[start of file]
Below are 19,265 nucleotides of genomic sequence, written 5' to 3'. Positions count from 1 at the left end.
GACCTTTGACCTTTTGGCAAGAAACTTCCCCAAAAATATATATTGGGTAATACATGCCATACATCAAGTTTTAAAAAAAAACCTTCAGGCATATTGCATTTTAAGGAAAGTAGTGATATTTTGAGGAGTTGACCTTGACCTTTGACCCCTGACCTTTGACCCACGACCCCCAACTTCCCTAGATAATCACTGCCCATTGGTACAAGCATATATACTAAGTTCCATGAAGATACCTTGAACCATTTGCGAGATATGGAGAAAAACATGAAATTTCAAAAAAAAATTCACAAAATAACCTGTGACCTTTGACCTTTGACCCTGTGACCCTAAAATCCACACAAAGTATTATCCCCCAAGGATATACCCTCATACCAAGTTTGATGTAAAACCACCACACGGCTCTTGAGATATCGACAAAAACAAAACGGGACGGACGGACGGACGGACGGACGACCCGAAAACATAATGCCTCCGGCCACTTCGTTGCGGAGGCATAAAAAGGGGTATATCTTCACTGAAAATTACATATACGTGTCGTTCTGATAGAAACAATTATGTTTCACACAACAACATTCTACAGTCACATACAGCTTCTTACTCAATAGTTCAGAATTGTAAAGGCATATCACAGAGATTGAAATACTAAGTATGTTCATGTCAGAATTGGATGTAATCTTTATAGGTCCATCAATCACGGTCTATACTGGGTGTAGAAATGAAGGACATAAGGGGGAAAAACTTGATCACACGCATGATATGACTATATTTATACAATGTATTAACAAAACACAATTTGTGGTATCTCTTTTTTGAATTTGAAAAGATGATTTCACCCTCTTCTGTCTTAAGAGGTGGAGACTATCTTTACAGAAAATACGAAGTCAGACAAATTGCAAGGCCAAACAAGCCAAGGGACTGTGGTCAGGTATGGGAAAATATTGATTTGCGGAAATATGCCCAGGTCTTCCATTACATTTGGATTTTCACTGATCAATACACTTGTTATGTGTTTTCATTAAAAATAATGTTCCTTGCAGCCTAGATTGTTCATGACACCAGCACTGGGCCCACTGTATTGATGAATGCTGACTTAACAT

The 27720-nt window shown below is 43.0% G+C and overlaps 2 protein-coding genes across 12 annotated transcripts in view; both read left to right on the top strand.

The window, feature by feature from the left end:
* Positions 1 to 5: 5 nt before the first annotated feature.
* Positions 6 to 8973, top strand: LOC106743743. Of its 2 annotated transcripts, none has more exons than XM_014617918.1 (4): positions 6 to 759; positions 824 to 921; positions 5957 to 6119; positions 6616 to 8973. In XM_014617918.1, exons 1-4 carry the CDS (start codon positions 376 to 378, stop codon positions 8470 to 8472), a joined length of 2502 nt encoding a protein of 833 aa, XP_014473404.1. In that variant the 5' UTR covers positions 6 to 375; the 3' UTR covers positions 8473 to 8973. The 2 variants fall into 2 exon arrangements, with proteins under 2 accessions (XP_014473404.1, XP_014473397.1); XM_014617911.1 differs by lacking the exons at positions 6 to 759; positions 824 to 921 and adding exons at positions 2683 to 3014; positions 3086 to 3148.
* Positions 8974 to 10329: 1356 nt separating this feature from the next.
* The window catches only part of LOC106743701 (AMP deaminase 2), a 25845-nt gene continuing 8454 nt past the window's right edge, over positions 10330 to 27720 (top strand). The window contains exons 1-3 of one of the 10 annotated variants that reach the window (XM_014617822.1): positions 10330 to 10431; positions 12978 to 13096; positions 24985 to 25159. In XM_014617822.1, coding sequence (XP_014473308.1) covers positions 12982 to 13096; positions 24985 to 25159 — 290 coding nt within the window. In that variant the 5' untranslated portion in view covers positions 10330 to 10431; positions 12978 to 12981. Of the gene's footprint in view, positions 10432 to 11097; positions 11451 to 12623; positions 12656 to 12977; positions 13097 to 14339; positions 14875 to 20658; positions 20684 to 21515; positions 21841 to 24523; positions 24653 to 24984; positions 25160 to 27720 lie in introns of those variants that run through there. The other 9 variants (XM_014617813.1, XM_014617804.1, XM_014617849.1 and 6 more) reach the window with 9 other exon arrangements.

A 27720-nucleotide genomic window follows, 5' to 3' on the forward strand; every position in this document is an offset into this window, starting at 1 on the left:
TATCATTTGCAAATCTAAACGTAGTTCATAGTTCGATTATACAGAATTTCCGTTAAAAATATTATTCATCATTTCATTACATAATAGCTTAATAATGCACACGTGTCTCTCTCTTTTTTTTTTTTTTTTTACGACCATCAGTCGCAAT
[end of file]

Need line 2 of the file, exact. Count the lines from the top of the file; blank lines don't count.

GACCTTTGACCTTTTGGCAAGAAACTTCCCCAAAAATATATATTGGGTAATACATGCCATACATCAAGTTTTAAAAAAAAACCTTCAGGCATATTGCATTTTAAGGAAAGTAGTGATATTTTGAGGAGTTGACCTTGACCTTTGACCCCTGACCTTTGACCCACGACCCCCAACTTCCCTAGATAATCACTGCCCATTGGTACAAGCATATATACTAAGTTCCATGAAGATACCTTGAACCATTTGCGAGATATGGAGAAAAACATGAAATTTCAAAAAAAAATTCACAAAATAACCTGTGACCTTTGACCTTTGACCCTGTGACCCTAAAATCCACACAAAGTATTATCCCCCAAGGATATACCCTCATACCAAGTTTGATGTAAAACCACCACACGGCTCTTGAGATATCGACAAAAACAAAACGGGACGGACGGACGGACGGACGGACGACCCGAAAACATAATGCCTCCGGCCACTTCGTTGCGGAGGCATAAAAAGGGGTATATCTTCACTGAAAATTACATATACGTGTCGTTCTGATAGAAACAATTATGTTTCACACAACAACATTCTACAGTCACATACAGCTTCTTACTCAATAGTTCAGAATTGTAAAGGCATATCACAGAGATTGAAATACTAAGTATGTTCATGTCAGAATTGGATGTAATCTTTATAGGTCCATCAATCACGGTCTATACTGGGTGTAGAAATGAAGGACATAAGGGGGAAAAACTTGATCACACGCATGATATGACTATATTTATACAATGTATTAACAAAACACAATTTGTGGTATCTCTTTTTTGAATTTGAAAAGATGATTTCACCCTCTTCTGTCTTAAGAGGTGGAGACTATCTTTACAGAAAATACGAAGTCAGACAAATTGCAAGGCCAAACAAGCCAAGGGACTGTGGTCAGGTATGGGAAAATATTGATTTGCGGAAATATGCCCAGGTCTTCCATTACATTTGGATTTTCACTGATCAATACACTTGTTATGTGTTTTCATTAAAAATAATGTTCCTTGCAGCCTAGATTGTTCATGACACCAGCACTGGGCCCACTGTATTGATGAATGCTGACTTAACAT